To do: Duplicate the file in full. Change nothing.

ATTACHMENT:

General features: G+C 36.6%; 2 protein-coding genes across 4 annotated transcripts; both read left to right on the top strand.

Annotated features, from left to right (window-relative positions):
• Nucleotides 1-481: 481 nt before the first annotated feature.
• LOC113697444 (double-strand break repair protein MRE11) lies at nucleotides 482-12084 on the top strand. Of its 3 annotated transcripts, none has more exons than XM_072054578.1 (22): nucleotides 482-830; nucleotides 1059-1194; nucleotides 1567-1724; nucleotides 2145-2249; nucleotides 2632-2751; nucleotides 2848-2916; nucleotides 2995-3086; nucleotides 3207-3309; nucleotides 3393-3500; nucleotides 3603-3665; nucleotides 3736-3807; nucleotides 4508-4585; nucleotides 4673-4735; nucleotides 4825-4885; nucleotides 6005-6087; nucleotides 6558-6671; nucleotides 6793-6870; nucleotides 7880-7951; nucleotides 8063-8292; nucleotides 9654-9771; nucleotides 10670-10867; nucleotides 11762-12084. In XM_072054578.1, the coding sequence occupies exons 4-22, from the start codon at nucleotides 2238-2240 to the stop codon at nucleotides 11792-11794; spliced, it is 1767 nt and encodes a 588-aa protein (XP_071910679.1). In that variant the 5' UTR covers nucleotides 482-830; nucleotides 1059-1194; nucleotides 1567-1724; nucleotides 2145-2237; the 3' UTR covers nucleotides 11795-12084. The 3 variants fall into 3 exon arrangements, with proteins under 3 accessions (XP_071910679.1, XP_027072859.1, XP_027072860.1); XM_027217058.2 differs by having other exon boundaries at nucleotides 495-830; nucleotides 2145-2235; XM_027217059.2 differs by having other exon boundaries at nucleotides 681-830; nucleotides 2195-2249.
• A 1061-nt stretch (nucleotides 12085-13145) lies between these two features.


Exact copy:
General features: G+C 36.6%; 2 protein-coding genes across 4 annotated transcripts; both read left to right on the top strand.

Annotated features, from left to right (window-relative positions):
• Nucleotides 1-481: 481 nt before the first annotated feature.
• LOC113697444 (double-strand break repair protein MRE11) lies at nucleotides 482-12084 on the top strand. Of its 3 annotated transcripts, none has more exons than XM_072054578.1 (22): nucleotides 482-830; nucleotides 1059-1194; nucleotides 1567-1724; nucleotides 2145-2249; nucleotides 2632-2751; nucleotides 2848-2916; nucleotides 2995-3086; nucleotides 3207-3309; nucleotides 3393-3500; nucleotides 3603-3665; nucleotides 3736-3807; nucleotides 4508-4585; nucleotides 4673-4735; nucleotides 4825-4885; nucleotides 6005-6087; nucleotides 6558-6671; nucleotides 6793-6870; nucleotides 7880-7951; nucleotides 8063-8292; nucleotides 9654-9771; nucleotides 10670-10867; nucleotides 11762-12084. In XM_072054578.1, the coding sequence occupies exons 4-22, from the start codon at nucleotides 2238-2240 to the stop codon at nucleotides 11792-11794; spliced, it is 1767 nt and encodes a 588-aa protein (XP_071910679.1). In that variant the 5' UTR covers nucleotides 482-830; nucleotides 1059-1194; nucleotides 1567-1724; nucleotides 2145-2237; the 3' UTR covers nucleotides 11795-12084. The 3 variants fall into 3 exon arrangements, with proteins under 3 accessions (XP_071910679.1, XP_027072859.1, XP_027072860.1); XM_027217058.2 differs by having other exon boundaries at nucleotides 495-830; nucleotides 2145-2235; XM_027217059.2 differs by having other exon boundaries at nucleotides 681-830; nucleotides 2195-2249.
• A 1061-nt stretch (nucleotides 12085-13145) lies between these two features.